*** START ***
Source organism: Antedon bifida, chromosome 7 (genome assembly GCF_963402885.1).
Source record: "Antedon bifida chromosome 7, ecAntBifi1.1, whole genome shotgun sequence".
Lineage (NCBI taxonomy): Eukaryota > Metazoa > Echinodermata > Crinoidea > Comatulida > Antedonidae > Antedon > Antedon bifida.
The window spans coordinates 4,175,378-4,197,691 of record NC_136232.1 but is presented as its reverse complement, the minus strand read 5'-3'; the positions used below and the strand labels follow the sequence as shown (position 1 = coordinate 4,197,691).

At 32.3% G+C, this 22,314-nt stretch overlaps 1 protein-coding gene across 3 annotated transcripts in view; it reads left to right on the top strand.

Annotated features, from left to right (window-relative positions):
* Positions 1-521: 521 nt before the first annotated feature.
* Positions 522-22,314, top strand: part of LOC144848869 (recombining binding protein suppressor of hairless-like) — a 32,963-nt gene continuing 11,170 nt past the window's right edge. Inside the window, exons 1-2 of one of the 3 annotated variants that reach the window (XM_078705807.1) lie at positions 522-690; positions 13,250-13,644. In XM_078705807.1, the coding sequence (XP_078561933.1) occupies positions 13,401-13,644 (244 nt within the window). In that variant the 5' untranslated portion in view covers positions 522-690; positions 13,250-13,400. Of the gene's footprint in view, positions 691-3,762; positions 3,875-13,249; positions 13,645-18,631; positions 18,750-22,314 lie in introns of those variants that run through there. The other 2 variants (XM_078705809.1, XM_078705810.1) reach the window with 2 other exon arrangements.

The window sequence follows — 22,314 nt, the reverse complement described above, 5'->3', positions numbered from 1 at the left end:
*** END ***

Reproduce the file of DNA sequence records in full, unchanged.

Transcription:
Source organism: Antedon bifida, chromosome 7 (genome assembly GCF_963402885.1).
Source record: "Antedon bifida chromosome 7, ecAntBifi1.1, whole genome shotgun sequence".
Lineage (NCBI taxonomy): Eukaryota > Metazoa > Echinodermata > Crinoidea > Comatulida > Antedonidae > Antedon > Antedon bifida.
The window spans coordinates 4,175,378-4,197,691 of record NC_136232.1 but is presented as its reverse complement, the minus strand read 5'-3'; the positions used below and the strand labels follow the sequence as shown (position 1 = coordinate 4,197,691).

At 32.3% G+C, this 22,314-nt stretch overlaps 1 protein-coding gene across 3 annotated transcripts in view; it reads left to right on the top strand.

Annotated features, from left to right (window-relative positions):
* Positions 1-521: 521 nt before the first annotated feature.
* Positions 522-22,314, top strand: part of LOC144848869 (recombining binding protein suppressor of hairless-like) — a 32,963-nt gene continuing 11,170 nt past the window's right edge. Inside the window, exons 1-2 of one of the 3 annotated variants that reach the window (XM_078705807.1) lie at positions 522-690; positions 13,250-13,644. In XM_078705807.1, the coding sequence (XP_078561933.1) occupies positions 13,401-13,644 (244 nt within the window). In that variant the 5' untranslated portion in view covers positions 522-690; positions 13,250-13,400. Of the gene's footprint in view, positions 691-3,762; positions 3,875-13,249; positions 13,645-18,631; positions 18,750-22,314 lie in introns of those variants that run through there. The other 2 variants (XM_078705809.1, XM_078705810.1) reach the window with 2 other exon arrangements.

The window sequence follows — 22,314 nt, the reverse complement described above, 5'->3', positions numbered from 1 at the left end: